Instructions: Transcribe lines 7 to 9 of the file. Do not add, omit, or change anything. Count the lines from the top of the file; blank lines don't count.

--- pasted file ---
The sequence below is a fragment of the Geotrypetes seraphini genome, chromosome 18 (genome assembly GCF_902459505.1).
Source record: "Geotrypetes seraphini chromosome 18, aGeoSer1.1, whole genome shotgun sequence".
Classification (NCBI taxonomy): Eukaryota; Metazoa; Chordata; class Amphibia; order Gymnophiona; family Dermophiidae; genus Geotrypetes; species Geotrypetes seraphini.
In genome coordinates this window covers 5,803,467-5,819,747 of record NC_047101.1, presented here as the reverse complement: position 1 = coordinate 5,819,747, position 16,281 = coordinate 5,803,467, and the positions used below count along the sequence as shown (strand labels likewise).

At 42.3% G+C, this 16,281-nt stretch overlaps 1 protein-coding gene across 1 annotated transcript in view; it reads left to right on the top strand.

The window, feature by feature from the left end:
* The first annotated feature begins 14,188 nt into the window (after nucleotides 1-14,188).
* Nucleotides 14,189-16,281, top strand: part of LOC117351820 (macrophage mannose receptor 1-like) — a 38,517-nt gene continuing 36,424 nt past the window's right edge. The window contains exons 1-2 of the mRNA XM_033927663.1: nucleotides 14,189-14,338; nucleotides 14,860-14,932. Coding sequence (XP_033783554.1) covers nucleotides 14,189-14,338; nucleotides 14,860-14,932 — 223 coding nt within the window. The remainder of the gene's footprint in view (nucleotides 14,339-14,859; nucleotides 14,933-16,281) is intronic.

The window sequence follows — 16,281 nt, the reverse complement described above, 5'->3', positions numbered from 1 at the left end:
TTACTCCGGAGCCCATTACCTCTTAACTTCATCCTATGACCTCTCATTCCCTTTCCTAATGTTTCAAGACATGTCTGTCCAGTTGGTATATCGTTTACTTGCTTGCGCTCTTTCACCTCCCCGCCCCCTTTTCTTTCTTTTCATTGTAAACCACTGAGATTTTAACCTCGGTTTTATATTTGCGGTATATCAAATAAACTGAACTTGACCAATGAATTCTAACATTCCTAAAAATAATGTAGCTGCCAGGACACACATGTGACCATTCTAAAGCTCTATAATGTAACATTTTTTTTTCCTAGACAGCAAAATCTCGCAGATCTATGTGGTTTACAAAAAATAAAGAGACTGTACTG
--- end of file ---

* The first annotated feature begins 14,188 nt into the window (after nucleotides 1-14,188).
* Nucleotides 14,189-16,281, top strand: part of LOC117351820 (macrophage mannose receptor 1-like) — a 38,517-nt gene continuing 36,424 nt past the window's right edge. The window contains exons 1-2 of the mRNA XM_033927663.1: nucleotides 14,189-14,338; nucleotides 14,860-14,932. Coding sequence (XP_033783554.1) covers nucleotides 14,189-14,338; nucleotides 14,860-14,932 — 223 coding nt within the window. The remainder of the gene's footprint in view (nucleotides 14,339-14,859; nucleotides 14,933-16,281) is intronic.

The window sequence follows — 16,281 nt, the reverse complement described above, 5'->3', positions numbered from 1 at the left end: